Soldiers destroy six Nigerian synagogues, kill dozens in response to protest

Eyewitness says two people were arrested for “wearing Kippah and Magen [Star of David].”

By Batya Jerenberg, World Israel News

Soldiers destroyed six synagogues of the Igbo Jewish community in Nigeria last week during a siege of several areas in the country’s Rivers State, while killing at least 50 people and arresting two, 9Africa reports.

Violence broke out in the separatist region after a youth protest against police brutality, said the report. An eyewitness said that the two who were arrested for “wearing Kippah and Magen” (Jewish skullcap and Star of David) last Saturday were in a synagogue at the time.

The Nigerian government considers the Indigenous People of Biafra (IPOB), which agitates for secession from the state, a terrorist group. The state governor, Nyesom Wike, had ordered a crackdown on the organization, said the news site.

The IPOB is led by Nnamdi Kanu, who self-identifies as a Jew.

In reaction to the attack, Kanu tweeted, “Our Synagogue, ‘Beth Knesset Amud ha’Emet (Pillar of Truth Synagogue) in Obigbo has been brought down with bulldozer. The very biggest synagogue in Biafra. Very sad indeed. The consequences for persecution of Biafran Jews will be dire & swift. Enough said!”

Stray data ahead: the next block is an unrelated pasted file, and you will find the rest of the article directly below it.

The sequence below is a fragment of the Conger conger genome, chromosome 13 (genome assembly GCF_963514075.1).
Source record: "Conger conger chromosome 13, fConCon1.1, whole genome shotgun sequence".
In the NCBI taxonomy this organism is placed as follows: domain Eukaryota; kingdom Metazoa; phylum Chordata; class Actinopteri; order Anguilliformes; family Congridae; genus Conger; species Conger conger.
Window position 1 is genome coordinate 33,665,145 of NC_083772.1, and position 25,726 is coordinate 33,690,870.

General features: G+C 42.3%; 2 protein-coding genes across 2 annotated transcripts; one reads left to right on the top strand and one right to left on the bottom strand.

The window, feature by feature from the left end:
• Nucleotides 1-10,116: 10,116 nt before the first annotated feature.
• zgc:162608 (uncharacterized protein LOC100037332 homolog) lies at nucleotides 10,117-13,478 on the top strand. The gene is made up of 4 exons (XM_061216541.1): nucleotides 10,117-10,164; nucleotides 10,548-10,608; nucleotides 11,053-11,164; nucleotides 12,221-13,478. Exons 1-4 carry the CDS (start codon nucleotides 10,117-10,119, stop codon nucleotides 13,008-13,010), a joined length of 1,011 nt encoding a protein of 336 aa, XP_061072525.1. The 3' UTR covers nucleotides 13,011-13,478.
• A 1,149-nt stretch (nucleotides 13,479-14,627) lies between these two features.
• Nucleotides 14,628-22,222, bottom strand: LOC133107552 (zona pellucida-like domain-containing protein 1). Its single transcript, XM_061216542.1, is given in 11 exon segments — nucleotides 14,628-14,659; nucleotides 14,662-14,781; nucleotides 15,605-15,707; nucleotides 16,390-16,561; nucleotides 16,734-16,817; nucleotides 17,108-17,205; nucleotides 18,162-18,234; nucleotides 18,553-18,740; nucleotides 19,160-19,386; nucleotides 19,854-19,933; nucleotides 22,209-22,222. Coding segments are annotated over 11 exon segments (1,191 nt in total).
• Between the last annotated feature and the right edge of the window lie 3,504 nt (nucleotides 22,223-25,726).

The Igbo indigenous people are mostly Christian, but there are reportedly a few thousand who practice a form of Judaism that predates the Talmud. They claim descent from the Ten Tribes who were the first to be exiled by Assyria from Israel’s northern kingdom, decades before the First Temple was destroyed.

Some of their recognizable Jewish customs are circumcising their sons at eight days old, observing certain dietary laws, and marking central holidays such as Rosh Hashana, Yom Kippur, Passover and Sukkot.

However, unlike the Ethiopian community, the Igbo have not been recognized by Israel’s chief rabbinate as members of the Lost Tribes, although some individuals who have undergone full conversion now live in Israel.

According to the Shavei Israel organization that helps find lost Jewish communities, there are 26 synagogues in the region. Some of them were built and are supported by Jewish communities in the United States. Western rabbis and educators have also sent books on Judaism and religious articles to the Igbo, who profess a desire to integrate into the modern Jewish world.